No More Taxes
By Vin Suprynowicz
Special to The Libertarian Enterprise
Comic relief in the adrenalate summer box office hit "Armageddon"
is supplied by the, well ... non-conformist nature of the crew of
roughnecks which hero Bruce Willis assembles to journey with him into
Never content to let the obvious go unstated, the scriptwriters
even provide us with a ramrod-straight NASA lifer, moaning that this
bunch of blue-collar retrobates clearly exhibit "the wrong stuff."
Once this gang of hard-partying rowdies realize they're in a
position to demand any consideration for their labors, we're treated
to an amusing scene in which Mr. Willis is delegated to approach the
head of NASA and the president's chief military advisor with their
requests for compensation.
After some silliness ("I don't suppose you could tell us who
really shot JFK?"), Mr. Willis gets down to the point:
"None of the guys want to pay taxes again -- ever."
Presumably the scriptwriters expected this line to get a laugh.
Mark Twain may be on record as first observing that the average man's
wallet is only safe when the legislature is not in session, but the
long-suffering masses have been sharing their misery by griping about
taxes since the days of ancient Rome ... probably long before.
However, reports from screenings of this film in widely diverse
cities agree that the reaction of American audiences to this line of
dialogue, in the summer of 1998, is not merely a tension-reducing
All around the country, audiences are applauding, and even
standing to cheer. While some credit may be due Mr. Willis and his
self-effacing style, the reaction to this one line of dialogue is by
far the loudest and longest in the film -- outweighing by many factors
of amplitude the reaction even to the final success of the spacemen in
blowing up the approaching asteroid which threatens to flatten our
earth like a pancake.
(Did I just give something away? Does any moviegoer over the age
of 10 believe the backers of the latest $50 million Hollywood
extravaganza would endanger future popcorn sales by having such a
crackpot mission fail?)
But here's the point:
The increasingly extraterrestrial creatures who dwell within the
incestuous confines of the Washington Beltway -- the kind of folk who
believe taxes are good because a rising tide of cash raises all
bureaucratic boats, the kind of folk who call tax cuts "revenue
reductions," the kind of folk given to snarling in sarcastic
disbelief, "Get rid of the income tax and replace it with what?!" --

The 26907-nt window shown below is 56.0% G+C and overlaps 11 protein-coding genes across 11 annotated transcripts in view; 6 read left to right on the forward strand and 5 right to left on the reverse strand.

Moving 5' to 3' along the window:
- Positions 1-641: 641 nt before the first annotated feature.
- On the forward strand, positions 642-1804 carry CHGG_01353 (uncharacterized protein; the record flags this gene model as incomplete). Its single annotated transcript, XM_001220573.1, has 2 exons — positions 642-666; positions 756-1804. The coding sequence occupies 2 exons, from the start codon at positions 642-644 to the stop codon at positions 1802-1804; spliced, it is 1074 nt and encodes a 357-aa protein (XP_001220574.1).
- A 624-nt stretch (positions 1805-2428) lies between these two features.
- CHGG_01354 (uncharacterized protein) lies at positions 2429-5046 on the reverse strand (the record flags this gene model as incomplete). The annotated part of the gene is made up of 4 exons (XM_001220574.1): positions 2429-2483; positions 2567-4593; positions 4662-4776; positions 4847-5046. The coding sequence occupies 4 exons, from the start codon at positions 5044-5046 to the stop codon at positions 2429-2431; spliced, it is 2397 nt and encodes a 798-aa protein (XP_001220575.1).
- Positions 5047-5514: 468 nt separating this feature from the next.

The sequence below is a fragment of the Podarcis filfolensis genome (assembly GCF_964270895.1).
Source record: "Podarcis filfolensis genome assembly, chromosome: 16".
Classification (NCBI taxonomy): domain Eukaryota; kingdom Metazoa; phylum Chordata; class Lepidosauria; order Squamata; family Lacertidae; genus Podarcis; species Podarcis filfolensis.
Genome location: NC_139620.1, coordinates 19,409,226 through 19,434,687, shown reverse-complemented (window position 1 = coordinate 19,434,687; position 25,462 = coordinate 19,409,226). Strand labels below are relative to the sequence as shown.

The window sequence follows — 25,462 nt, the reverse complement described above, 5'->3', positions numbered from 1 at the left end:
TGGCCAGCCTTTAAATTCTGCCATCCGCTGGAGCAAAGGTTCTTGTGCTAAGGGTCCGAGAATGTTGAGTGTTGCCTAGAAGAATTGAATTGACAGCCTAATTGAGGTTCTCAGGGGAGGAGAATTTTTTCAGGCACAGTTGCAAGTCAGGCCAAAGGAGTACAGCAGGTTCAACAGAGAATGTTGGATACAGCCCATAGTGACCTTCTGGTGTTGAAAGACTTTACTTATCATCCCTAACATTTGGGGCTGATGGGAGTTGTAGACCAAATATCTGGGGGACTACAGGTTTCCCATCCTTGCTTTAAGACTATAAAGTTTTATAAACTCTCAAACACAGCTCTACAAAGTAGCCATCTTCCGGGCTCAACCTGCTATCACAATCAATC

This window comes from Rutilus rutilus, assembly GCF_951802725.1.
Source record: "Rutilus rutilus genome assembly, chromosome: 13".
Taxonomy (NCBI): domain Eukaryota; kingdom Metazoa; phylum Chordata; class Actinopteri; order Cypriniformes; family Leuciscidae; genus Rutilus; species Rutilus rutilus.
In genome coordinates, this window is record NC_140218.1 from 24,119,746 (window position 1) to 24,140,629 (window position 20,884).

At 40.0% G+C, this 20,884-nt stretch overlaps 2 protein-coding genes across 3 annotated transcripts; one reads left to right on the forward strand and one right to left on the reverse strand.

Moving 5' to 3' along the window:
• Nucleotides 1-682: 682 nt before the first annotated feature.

just don't get it.
Comedian Will Rogers may have raised a chuckle about "death and
taxes" back in the days when the average working man paid a few
pennies out of each dollar earned (often not a penny to Washington,
back in the pre-inflation days when the $500-per-child deduction was
worth a pound and a half of gold -- $7,500 in today's Federal Reserve
Today, when state, local and federal taxes (don't forget Medicare
and "Social Security") consume more like 40 percent of every dollar,
when husband and wife must both work to maintain the same standard of
living granddad could provide with one salary back in 1953, America's
tax bite is no longer a chuckling matter.
Nor can liberals any longer still the beast by mooning about
"higher tax rates in Europe." If you believe your friend the wealthy
Italian businessman reports the income from all his ventures, you
probably also believe the scantily-clad beauty draped on his arm is
really his niece. Yuri Maltsev reports the combined taxes on a Moscow
storefront now add up to more than 100 percent of the shopkeeper's
annual receipts -- official European tax rates are worthless for
purposes of comparison because tax evasion is a centuries-long
tradition in Europe; Americans actually pay their taxes.
An increasingly large mass of Americans want to be rid of the
tyrannical IRS and its Byzantine tax code, full of loopholes for
anyone with a fancy lawyer and a campaign contribution, but offering
nothing but terror, penury and suicide for the average workaday Joe
More and more Americans don't even care if we get rid of the
current tax code and replace it with nothing -- the income tax
provides less than 90 percent of Washington's income, and the federal
government got along just fine on less than 10 percent of today's
revenues (gave us a lot less trouble, in fact) in the peaceful,
unimaginably prosperous days before 1912.
If the Beltway denizens can do no better than sputter with outrage
when asked why we need so much government in the first place, then
maybe they'd better rush out to the suburbs and sit through a
screening of "Armageddon." They might just get a glimpse of what to
their kind is going to seem like a world-ending event.
Only it won't be the meteor.
Vin Suprynowicz is the assistant editorial page editor of the Las
Vegas Review-Journal. Readers may contact him via e-mail at
firstname.lastname@example.org. The web site for the Suprynowicz column is at
http://www.nguworld.com/vindex/. The column is syndicated in the
United States and Canada via Mountain Media Syndications, P.O. Box
4422, Las Vegas Nev. 89127.